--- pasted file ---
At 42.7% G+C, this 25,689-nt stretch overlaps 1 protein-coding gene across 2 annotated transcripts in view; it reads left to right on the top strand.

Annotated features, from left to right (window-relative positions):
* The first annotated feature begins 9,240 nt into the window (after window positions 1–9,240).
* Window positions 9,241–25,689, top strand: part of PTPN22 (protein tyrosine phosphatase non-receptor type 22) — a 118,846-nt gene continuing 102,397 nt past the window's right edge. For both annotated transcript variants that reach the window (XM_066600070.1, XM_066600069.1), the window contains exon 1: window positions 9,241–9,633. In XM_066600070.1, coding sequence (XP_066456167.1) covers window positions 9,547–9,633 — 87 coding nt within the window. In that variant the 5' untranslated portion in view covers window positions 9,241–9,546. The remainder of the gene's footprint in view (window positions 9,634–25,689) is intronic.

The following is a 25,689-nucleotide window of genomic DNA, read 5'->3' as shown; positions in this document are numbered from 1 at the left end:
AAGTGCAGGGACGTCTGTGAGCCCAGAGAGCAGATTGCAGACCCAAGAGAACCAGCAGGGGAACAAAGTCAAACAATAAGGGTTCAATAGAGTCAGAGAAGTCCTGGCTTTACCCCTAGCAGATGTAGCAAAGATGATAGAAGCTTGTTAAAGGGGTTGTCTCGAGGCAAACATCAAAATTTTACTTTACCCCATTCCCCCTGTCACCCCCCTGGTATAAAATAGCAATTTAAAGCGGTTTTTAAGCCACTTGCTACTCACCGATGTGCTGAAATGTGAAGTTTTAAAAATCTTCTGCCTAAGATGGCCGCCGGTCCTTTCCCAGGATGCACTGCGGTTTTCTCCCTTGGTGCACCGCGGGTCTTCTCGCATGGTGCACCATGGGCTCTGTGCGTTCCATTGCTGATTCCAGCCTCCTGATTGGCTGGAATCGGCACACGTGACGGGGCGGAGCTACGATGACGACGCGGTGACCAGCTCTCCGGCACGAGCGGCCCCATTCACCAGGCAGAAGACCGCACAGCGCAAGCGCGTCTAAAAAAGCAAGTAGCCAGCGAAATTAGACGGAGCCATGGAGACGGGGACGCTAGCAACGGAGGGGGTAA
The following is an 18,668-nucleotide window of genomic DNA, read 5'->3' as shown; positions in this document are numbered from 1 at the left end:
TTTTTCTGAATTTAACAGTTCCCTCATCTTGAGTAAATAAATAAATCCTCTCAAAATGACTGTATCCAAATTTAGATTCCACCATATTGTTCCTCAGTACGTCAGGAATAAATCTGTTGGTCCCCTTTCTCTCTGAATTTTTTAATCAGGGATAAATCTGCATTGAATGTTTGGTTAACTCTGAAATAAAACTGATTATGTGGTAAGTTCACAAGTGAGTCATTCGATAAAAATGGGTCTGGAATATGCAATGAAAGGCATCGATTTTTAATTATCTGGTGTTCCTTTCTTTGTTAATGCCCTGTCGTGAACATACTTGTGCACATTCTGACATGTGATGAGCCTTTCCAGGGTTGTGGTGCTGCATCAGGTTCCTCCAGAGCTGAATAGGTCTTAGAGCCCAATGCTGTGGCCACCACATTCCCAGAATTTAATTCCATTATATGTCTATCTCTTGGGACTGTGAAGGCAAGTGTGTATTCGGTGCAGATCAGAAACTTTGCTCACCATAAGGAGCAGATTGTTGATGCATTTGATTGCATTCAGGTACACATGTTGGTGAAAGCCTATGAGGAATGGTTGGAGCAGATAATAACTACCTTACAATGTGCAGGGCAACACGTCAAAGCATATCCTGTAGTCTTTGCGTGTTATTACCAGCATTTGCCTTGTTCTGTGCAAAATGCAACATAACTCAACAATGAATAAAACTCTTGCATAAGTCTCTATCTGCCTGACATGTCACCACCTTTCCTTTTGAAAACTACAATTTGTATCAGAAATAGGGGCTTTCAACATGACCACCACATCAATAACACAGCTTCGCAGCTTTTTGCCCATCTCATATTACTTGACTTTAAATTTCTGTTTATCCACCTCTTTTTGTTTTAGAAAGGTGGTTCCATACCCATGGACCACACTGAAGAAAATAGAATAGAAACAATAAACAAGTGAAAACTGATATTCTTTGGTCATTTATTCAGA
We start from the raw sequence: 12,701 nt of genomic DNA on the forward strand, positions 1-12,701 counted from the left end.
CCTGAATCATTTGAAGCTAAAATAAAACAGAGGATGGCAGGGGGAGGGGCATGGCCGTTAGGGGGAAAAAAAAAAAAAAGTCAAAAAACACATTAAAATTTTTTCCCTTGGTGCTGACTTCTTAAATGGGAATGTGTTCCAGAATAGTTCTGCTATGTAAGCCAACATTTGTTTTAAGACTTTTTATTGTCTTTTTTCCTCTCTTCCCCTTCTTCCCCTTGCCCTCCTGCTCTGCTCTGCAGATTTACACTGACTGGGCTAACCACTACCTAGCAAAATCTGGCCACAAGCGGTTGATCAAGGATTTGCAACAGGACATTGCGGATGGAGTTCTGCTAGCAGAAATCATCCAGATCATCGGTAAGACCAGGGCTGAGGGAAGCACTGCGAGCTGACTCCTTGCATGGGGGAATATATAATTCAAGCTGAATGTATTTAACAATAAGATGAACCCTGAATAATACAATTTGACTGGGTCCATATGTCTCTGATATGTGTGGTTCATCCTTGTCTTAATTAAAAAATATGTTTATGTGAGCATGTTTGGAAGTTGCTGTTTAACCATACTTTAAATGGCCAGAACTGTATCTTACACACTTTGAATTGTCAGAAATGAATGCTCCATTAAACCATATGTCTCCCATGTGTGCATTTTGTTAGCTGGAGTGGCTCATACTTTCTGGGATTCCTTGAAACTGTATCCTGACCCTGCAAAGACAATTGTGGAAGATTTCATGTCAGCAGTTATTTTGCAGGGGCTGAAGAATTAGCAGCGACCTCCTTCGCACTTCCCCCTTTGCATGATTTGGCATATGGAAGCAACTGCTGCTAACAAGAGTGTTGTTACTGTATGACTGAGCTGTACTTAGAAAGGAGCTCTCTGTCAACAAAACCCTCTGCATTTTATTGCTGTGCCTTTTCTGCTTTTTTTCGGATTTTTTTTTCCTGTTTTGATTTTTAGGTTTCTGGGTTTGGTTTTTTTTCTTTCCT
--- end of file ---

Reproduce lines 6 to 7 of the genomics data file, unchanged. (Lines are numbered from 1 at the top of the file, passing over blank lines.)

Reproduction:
AAGTGCAGGGACGTCTGTGAGCCCAGAGAGCAGATTGCAGACCCAAGAGAACCAGCAGGGGAACAAAGTCAAACAATAAGGGTTCAATAGAGTCAGAGAAGTCCTGGCTTTACCCCTAGCAGATGTAGCAAAGATGATAGAAGCTTGTTAAAGGGGTTGTCTCGAGGCAAACATCAAAATTTTACTTTACCCCATTCCCCCTGTCACCCCCCTGGTATAAAATAGCAATTTAAAGCGGTTTTTAAGCCACTTGCTACTCACCGATGTGCTGAAATGTGAAGTTTTAAAAATCTTCTGCCTAAGATGGCCGCCGGTCCTTTCCCAGGATGCACTGCGGTTTTCTCCCTTGGTGCACCGCGGGTCTTCTCGCATGGTGCACCATGGGCTCTGTGCGTTCCATTGCTGATTCCAGCCTCCTGATTGGCTGGAATCGGCACACGTGACGGGGCGGAGCTACGATGACGACGCGGTGACCAGCTCTCCGGCACGAGCGGCCCCATTCACCAGGCAGAAGACCGCACAGCGCAAGCGCGTCTAAAAAAGCAAGTAGCCAGCGAAATTAGACGGAGCCATGGAGACGGGGACGCTAGCAACGGAGGGGGTAA
The following is an 18,668-nucleotide window of genomic DNA, read 5'->3' as shown; positions in this document are numbered from 1 at the left end: